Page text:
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Thirteen people associated with Hoppz’ Cropz stores in Colorado Springs, including co-owners Joseph Hopper, also known as “Joey Hops,” and Dara Wheatley, nicknamed “Boss Lady,” have been indicted on charges that they illegally distributed nearly 200 pounds of marijuana in a variation on the sort of “free” pot giveaway schemes that date back to the days before and just after the launch of legal recreational cannabis sales.

Medical-marijuana-sign-1.jpgadmin | Toke of the Town

In California it can be even cheaper.

Here’s your daily round up of pot news, excerpted from the newsletter WeedWeek.

A month’s supply of MED costs $1,000 in New York, three times as much as in Colorado.

Some teens like to vape pens filled with fruit flavoring. Modern Farmer visits a grow trying to get certified as pesticide free.

Responding to criticism of his escalating war on drugs, Filipino President Rodrigo Duterte threatened to leave the United Nations. CNN went inside a very crowded jail in the country. The N.Y. Times tells the story of a father and son killed in custody. The L.A. Times goes out with “ Nightcrawlers,” the journalists covering the bloodshed.

Ken Hamblin

The amount dispensaries charge for an ounce of cannabis in Colorado varies radically from place to place.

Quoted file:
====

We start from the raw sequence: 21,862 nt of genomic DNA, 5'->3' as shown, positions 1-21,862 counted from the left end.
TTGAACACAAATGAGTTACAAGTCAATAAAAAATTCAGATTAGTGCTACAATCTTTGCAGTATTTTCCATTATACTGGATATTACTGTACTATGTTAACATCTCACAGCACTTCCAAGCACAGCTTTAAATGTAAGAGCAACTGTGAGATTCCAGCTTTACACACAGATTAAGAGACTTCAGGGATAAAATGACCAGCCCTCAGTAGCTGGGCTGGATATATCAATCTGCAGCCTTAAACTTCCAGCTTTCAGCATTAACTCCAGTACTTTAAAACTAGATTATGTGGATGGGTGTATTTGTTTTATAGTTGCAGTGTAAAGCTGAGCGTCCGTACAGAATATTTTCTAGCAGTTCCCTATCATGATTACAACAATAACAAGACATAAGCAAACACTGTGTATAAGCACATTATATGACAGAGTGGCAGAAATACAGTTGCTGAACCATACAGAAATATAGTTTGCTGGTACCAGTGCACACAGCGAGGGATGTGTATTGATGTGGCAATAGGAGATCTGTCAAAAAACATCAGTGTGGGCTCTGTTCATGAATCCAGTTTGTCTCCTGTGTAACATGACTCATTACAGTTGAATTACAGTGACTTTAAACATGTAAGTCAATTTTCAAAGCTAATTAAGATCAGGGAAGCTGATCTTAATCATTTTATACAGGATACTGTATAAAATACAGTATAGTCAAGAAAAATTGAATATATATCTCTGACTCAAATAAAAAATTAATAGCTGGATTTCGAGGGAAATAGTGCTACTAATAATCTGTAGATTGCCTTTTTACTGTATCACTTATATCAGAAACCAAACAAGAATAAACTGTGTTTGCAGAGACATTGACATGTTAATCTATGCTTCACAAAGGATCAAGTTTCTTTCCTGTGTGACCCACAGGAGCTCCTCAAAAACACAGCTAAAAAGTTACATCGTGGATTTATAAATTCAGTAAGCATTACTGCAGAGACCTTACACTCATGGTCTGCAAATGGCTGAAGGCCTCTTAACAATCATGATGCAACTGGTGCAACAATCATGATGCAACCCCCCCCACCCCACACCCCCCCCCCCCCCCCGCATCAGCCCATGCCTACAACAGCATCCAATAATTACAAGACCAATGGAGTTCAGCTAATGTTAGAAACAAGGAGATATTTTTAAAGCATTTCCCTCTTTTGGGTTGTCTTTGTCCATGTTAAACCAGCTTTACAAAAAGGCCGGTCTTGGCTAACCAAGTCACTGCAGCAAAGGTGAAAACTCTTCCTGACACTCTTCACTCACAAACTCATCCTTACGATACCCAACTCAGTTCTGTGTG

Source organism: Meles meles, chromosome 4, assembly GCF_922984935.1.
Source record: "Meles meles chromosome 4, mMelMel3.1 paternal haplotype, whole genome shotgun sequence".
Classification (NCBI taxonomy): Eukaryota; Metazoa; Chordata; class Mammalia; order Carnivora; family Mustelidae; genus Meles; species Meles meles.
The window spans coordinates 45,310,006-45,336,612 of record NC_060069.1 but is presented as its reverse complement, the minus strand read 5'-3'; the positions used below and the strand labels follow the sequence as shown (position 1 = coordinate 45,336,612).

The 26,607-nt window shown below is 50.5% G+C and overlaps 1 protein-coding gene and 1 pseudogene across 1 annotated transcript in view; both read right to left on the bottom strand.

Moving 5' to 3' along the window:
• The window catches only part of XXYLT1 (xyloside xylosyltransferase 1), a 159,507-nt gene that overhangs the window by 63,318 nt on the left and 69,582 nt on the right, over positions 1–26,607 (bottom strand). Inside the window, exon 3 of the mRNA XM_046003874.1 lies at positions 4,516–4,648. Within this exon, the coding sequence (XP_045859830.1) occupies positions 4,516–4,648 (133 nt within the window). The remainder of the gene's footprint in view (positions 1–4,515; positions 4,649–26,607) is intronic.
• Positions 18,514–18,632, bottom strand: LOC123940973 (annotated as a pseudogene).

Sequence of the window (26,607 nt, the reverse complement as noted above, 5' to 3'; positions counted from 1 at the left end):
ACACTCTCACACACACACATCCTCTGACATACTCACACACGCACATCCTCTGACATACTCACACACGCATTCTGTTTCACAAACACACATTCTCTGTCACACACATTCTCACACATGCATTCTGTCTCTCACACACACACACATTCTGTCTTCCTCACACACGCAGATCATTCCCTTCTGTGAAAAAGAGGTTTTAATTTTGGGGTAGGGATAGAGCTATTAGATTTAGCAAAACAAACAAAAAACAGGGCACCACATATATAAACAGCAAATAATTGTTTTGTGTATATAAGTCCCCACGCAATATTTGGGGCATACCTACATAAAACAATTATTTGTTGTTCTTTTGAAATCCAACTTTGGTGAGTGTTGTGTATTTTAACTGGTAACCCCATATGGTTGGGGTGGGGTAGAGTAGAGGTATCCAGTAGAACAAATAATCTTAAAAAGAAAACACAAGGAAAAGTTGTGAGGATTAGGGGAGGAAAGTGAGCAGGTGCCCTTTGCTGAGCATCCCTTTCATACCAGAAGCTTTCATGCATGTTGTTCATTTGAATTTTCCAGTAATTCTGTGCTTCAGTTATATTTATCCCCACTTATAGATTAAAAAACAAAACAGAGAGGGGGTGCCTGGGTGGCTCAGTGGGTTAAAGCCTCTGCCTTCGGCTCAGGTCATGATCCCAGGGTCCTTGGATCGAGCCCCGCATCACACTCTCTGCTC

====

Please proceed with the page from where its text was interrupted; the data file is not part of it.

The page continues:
As evidence, check out the latest Colorado numbers from PriceofWeed.com, which uses a crowdsourcing approach to gathering its data.

The priciest figures for high-quality marijuana are more than twice as hefty as the lowest ones — and the farther a buyer is from the Denver metro-area (or, in one instance, Colorado Springs), the likelier he or she is to pay a premium price.

Of course, the term “high-quality” is imprecise, and costs vary from place to place in any community with multiple dispensaries. But the digits still indicate that importance of location, location, location.

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Mixed Martial Arts referee Josh Rosenthal was given 37 months in jail, three years of probation and a $100 fine for allegedly growing cannabis in Oakland in 2012.